The American and South Korean governments have raised concerns over the growing confluence of Russia and North Korea in the wake of the Kim-Putin summit. When asked about an unidentified Russian plane that stayed in North Korea for a few days, State Department Spokesman Matthew Miller said during a briefing that any transfer of military technology and weapons between North Korea and Russia “will further undermine the global nonproliferation regime [and] would be in violation of United Nations Security Council resolutions that Russia itself voted for.” Previously in Seoul, Unification Minister Kim Yung-ho said he was “deeply concerned about military cooperation and arms transactions between the two nations,” and called on them to “stop illegal and reckless acts that only deepen their own isolation, and abide by international norms, including the UN Security Council resolutions.” The South Korean foreign ministry also lodged an official protest with the Russian ambassador, with Vice Foreign Minister Chang Ho-jin reminding Ambassador Andrey Kulik of Russia’s obligations under international law, and that it should “immediately” end its efforts to deepen military relations with North Korea.

Based on Chairman Kim’s trip, it is reasonable to expect to see further advances in North Korea’s missile capabilities. Russia has long been a supporter of North Korea, and weapons development is no different. Experts say that rocket launch technology is extremely similar to ICBM technology. Open-source analysis by the Beyond Parallel initiative at the Center for Security and International Studies found that the summer North Korean missile test of a solid-state fuel ICBM had significant similarities with a Russian model. “This particular ICBM could not possibly have come into the hands of the North Koreans without the full support and cooperation of the Russian government,” writes Theodore Postol, adding that its operation would require extensive training and support from Russia. North Korea and Russia have not issued a public agreement to cooperate on this kind of technology, and presidential spokesman Dmitry Peskov was quoted by Reuters saying that “cooperation in sensitive areas that should not become the subject of public disclosure and announcement.” Although Moscow may not blatantly assist Pyongyang in its ICBM development, their actions suggest cooperation in information sharing may continue in a covert way.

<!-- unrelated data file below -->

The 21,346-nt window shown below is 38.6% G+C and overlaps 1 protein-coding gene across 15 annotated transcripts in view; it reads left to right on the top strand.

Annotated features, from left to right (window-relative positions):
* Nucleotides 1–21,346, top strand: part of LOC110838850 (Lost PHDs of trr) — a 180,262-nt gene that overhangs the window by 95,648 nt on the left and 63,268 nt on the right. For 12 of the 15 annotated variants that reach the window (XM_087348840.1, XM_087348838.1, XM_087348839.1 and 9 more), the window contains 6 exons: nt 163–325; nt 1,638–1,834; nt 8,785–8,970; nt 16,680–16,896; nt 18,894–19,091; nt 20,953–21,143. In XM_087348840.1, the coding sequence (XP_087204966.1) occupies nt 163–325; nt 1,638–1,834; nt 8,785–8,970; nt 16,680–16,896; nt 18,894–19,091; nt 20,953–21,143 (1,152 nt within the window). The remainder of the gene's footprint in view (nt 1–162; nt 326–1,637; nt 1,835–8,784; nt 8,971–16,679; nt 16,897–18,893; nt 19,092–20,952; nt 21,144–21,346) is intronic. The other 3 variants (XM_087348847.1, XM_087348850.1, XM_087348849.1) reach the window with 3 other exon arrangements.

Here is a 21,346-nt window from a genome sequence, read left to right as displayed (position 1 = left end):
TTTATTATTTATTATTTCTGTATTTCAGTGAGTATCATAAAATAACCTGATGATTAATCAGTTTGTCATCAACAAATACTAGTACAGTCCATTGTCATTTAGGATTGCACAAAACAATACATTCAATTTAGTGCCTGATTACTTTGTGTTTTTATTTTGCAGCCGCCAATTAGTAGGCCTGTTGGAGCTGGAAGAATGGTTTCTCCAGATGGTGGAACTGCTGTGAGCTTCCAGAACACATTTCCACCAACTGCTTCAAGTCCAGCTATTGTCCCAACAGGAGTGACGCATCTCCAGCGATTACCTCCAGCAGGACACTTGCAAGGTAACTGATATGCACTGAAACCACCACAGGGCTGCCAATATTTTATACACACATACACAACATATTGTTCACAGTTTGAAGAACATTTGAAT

One wildcard in the future of North Korea-Russia relations is China’s response. When asked to comment on the Kim-Putin summit, Chinese Ministry of Foreign Affairs Spokesperson Mao Ning said that it was “something between their two countries.” Earlier in September, South Korean lawmakers cited intelligence officials that said DM Shoigu suggested trilateral Russia-China-North Korea military exercises during his summer visit to Pyongyang. While trilateral coordination between them would be a challenge to the United States and its ally South Korea, they do not seem to have achieved it. “The level of three-way cooperation among North Korea, China and Russia appears to be lousy,” a senior Unification Ministry official told the Yonhap News Agency. “In a situation where China is not actively participating, it would be wrong to regard the three nations as one bloc.” North Korea-Russia are pursuing a “partnership of the weak and the desperate,” writes to Dr. Robert Kelly of Pusan National University. “So long as China…keeps its distance, an alignment of Russia and North Korea can only play the spoiler. It cannot radically alter world politics,” he writes.